Thursday, March 1, 2012

National Craft Month Day 1 - Milk Carton Planters...

Our first craft, in honor of National Craft Month is Milk Carton Planters!  These are the Instructions from eHow that we tried to follow when we made our planters!  

Things You'll Need

Milk carton, pop bottle or milk jug

Serrated knife

Potting Soil (or you own backyard soil)


Nail or ice pick

Water bottle mister

  1. Instructions:

    Seed Starters

    • 1
      Tell your kids to bring home their lunchtime milk cartons. These small throw-away containers are perfect reusable seed starters.
    • 2
      Wash the small milk cartons thoroughly with soap and warm water. Cut the top off with a sharp serrated knife, so that you have a box with an open top.
    • 3
      Fill the milk carton with commercial potting soil, up to ¼ inch from the top. Commercial potting soil is without any weed seeds or plant diseases and is perfect for seeding.
    • 4
      Plant a seed in each milk carton, according to the instructions on the back of the seed packet. Cover the seed hole with soil. Every seed planting depth is different, but should be about three times the length of the seed.
    • 5
      Mist the top of the soil with a water mister. Place the milk carton in a sunny window. Mist the soil each day. Soon the seed will germinate (grow through the soil). When the seedling is about 2 to 3 inches tall, it's ready to be transplanted.

    Plant Containers

    • 1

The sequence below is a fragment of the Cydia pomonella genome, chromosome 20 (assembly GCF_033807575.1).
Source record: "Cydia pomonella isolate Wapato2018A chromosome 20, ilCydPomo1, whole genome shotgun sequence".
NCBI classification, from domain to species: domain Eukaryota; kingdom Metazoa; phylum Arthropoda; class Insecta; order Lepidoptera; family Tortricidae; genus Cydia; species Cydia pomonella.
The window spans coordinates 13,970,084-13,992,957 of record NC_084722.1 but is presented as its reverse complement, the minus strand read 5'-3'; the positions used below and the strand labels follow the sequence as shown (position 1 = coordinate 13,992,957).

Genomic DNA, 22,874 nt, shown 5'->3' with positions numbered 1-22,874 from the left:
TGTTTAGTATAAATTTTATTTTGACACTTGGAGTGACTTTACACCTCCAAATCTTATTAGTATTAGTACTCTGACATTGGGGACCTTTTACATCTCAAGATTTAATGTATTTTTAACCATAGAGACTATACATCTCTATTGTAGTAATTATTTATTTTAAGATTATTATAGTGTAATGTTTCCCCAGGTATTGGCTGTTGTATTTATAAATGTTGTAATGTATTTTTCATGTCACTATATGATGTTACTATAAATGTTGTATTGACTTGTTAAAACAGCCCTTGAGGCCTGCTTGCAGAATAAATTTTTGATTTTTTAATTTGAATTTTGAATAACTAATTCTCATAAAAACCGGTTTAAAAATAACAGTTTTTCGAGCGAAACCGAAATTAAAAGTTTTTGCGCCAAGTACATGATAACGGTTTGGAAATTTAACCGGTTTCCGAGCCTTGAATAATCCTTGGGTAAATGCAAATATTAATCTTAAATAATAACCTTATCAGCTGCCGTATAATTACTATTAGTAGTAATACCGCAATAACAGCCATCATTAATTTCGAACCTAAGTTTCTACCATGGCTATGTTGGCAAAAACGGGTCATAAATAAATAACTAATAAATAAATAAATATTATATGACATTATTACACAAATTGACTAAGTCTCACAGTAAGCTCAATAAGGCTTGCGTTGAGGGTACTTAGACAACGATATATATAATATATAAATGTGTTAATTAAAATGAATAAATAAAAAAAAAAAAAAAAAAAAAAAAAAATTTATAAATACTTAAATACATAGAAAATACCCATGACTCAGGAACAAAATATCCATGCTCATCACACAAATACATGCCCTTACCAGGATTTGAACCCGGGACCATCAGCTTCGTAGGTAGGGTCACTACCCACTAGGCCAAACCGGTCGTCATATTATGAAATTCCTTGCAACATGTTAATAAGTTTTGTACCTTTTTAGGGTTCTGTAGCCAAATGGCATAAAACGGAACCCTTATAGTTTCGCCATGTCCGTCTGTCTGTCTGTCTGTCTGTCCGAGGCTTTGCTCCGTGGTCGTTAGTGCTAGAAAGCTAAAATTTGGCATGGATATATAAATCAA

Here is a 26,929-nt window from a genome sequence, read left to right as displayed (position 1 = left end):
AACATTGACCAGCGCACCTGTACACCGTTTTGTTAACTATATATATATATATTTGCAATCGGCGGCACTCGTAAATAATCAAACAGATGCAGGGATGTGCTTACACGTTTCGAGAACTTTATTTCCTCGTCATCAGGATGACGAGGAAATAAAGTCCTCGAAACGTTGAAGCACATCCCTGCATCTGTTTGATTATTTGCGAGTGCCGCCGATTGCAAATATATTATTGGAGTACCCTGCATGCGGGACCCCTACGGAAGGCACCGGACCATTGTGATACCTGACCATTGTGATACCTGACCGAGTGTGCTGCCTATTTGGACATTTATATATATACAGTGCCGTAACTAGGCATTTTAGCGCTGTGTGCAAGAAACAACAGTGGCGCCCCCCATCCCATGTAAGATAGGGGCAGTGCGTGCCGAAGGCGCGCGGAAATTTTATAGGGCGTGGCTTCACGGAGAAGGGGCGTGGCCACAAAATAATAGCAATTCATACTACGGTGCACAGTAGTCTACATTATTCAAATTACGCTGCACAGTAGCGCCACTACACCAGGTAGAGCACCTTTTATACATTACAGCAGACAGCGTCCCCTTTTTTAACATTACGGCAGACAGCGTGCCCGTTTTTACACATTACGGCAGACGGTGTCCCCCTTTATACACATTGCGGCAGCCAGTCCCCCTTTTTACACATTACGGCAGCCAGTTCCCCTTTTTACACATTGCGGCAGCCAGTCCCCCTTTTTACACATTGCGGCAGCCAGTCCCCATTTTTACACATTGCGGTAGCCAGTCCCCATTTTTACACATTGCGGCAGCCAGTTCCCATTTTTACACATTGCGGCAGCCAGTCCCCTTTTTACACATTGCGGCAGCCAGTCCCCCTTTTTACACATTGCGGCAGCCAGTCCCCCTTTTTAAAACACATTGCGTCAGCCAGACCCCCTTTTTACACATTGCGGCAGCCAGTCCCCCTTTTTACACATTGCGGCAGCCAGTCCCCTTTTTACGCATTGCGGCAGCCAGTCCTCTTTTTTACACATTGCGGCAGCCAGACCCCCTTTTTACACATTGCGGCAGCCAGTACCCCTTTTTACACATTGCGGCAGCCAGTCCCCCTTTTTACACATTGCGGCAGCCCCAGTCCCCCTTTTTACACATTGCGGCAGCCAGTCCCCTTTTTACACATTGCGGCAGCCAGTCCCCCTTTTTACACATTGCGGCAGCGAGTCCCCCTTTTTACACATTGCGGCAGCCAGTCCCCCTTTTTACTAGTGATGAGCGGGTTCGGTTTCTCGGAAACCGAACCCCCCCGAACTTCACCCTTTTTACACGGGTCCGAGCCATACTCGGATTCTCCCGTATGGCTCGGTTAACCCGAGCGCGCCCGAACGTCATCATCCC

Clean the milk carton, milk jug or large pop bottle thoroughly. Cut the top off, leaving an open container.
    • 2
      Cover the container with decorator foil (found at craft stores). Poke five or six holes in the bottom of the container for drainage. Use a nail or ice pick.
    • 3
      Fill the container with potting soil, leaving enough room for the seedling in the center.
    • 4
      Remove the seedling from the small milk carton container. Put it in the center of the larger container and fill in around it with soil.
    • 5
      Place the container outdoors on the porch or patio when the last frost has finished.

Tips & Warnings

  • If you use a dark-colored container, be aware that it will soak up heat and moisture. Check the soil often for dryness and water accordingly.
  • Decorative containers can be made from many things, such as garage sale buckets, canisters, wood boxes, even old shoes and boots. Repaint and decorate them, as you like.

Instructions found at


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